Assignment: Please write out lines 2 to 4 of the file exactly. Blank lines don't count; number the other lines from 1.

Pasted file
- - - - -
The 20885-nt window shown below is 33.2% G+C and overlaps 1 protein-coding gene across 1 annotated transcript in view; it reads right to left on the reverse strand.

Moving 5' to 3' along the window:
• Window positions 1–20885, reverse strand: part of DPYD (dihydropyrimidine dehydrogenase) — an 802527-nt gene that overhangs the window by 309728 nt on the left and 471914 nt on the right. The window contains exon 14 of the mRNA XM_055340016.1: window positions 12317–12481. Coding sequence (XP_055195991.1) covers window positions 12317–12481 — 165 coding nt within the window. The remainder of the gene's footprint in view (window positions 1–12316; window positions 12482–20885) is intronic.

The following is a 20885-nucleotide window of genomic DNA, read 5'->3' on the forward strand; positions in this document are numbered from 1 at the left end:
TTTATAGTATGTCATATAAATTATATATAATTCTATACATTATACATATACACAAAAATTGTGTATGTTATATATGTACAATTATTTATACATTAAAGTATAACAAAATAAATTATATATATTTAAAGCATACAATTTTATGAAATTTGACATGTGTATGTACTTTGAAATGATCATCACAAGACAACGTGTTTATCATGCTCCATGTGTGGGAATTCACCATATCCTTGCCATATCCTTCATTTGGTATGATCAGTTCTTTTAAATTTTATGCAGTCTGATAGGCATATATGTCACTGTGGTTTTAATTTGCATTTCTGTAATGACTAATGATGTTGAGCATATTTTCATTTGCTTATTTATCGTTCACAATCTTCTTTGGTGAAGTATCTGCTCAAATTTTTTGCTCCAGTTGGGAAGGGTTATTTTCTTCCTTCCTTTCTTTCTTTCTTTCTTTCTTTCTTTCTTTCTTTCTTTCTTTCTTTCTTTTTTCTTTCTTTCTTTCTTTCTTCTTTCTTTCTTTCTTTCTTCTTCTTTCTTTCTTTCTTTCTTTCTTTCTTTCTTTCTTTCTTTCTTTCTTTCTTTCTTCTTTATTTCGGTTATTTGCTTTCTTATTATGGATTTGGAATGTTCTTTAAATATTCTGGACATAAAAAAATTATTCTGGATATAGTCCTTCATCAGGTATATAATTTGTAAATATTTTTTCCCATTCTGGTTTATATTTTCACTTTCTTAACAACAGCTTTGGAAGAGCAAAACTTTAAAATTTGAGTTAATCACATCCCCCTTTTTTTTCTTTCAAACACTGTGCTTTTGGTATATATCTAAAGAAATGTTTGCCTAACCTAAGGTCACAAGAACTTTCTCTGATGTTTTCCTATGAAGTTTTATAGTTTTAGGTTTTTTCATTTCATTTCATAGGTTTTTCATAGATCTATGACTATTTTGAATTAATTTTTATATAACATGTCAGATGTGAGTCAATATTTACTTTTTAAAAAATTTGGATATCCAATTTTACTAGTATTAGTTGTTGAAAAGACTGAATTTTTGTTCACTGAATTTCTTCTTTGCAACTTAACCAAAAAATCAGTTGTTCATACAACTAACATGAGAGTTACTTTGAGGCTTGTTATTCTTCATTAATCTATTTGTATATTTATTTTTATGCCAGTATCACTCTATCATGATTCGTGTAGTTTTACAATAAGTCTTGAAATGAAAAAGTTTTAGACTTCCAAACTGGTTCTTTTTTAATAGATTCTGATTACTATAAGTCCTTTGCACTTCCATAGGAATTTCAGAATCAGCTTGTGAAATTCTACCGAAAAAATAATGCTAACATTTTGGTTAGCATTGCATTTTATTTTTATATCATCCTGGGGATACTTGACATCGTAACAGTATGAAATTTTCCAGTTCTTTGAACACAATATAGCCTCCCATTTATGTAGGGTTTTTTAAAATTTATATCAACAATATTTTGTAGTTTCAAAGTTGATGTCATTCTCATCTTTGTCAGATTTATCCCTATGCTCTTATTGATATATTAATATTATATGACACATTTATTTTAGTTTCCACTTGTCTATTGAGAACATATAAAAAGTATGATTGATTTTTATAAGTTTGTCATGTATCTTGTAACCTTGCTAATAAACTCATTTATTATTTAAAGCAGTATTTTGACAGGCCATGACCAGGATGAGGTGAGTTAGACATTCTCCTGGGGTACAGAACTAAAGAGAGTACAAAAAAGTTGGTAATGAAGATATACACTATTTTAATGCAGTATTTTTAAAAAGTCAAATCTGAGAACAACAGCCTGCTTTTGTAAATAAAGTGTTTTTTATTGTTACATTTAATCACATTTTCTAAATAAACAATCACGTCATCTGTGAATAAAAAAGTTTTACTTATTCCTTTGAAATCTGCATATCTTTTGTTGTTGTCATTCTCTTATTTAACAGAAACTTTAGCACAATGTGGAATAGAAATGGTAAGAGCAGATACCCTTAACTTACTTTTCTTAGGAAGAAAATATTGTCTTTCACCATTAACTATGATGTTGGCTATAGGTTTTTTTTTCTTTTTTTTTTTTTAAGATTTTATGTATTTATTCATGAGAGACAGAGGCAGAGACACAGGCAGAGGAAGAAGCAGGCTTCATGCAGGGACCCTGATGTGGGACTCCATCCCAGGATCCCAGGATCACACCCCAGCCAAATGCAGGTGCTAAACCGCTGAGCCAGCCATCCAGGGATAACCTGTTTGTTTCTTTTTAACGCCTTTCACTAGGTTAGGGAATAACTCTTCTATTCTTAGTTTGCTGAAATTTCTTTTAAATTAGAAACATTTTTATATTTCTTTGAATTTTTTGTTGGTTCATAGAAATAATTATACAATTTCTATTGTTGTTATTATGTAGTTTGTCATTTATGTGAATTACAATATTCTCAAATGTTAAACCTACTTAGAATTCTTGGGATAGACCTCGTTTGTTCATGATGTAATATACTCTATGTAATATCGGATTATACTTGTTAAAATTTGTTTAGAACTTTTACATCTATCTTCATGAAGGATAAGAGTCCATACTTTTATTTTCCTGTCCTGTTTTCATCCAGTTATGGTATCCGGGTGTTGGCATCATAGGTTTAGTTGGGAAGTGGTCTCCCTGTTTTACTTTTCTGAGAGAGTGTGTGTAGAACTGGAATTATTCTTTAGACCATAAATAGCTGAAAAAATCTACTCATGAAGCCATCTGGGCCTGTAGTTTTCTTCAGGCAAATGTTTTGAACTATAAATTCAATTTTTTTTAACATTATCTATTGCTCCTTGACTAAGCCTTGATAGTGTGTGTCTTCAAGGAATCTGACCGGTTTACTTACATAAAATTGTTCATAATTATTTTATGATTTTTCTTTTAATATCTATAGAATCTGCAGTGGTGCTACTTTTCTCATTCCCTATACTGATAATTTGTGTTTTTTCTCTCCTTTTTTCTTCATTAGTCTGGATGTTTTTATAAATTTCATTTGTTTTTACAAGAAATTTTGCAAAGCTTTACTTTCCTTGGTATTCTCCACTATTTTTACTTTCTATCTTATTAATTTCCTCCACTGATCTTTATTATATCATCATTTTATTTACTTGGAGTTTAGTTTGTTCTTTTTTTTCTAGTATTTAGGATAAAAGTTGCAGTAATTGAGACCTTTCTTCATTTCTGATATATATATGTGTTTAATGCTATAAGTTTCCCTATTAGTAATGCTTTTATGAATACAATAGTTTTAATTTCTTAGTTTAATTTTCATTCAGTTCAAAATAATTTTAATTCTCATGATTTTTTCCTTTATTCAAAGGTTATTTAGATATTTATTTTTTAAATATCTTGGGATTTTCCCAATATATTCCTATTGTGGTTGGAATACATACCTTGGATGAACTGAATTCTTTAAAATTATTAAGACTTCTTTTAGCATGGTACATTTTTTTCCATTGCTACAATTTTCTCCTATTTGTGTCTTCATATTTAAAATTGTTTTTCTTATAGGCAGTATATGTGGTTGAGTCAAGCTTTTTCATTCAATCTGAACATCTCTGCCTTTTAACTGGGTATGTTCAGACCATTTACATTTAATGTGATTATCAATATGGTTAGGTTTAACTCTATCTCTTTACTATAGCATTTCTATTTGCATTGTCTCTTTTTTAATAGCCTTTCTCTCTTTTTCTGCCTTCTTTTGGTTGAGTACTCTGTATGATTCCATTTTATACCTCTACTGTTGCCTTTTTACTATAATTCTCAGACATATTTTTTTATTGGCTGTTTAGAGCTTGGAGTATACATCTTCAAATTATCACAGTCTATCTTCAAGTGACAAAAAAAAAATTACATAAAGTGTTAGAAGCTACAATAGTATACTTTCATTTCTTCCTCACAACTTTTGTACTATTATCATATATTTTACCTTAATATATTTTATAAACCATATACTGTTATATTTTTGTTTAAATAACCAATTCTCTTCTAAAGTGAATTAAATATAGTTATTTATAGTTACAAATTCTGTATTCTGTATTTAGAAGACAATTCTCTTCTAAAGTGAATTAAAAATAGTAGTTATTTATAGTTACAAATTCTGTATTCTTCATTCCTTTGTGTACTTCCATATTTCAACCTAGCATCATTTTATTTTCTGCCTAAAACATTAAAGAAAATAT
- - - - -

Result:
Moving 5' to 3' along the window:
• Window positions 1–20885, reverse strand: part of DPYD (dihydropyrimidine dehydrogenase) — an 802527-nt gene that overhangs the window by 309728 nt on the left and 471914 nt on the right. The window contains exon 14 of the mRNA XM_055340016.1: window positions 12317–12481. Coding sequence (XP_055195991.1) covers window positions 12317–12481 — 165 coding nt within the window. The remainder of the gene's footprint in view (window positions 1–12316; window positions 12482–20885) is intronic.

The following is a 20885-nucleotide window of genomic DNA, read 5'->3' on the forward strand; positions in this document are numbered from 1 at the left end: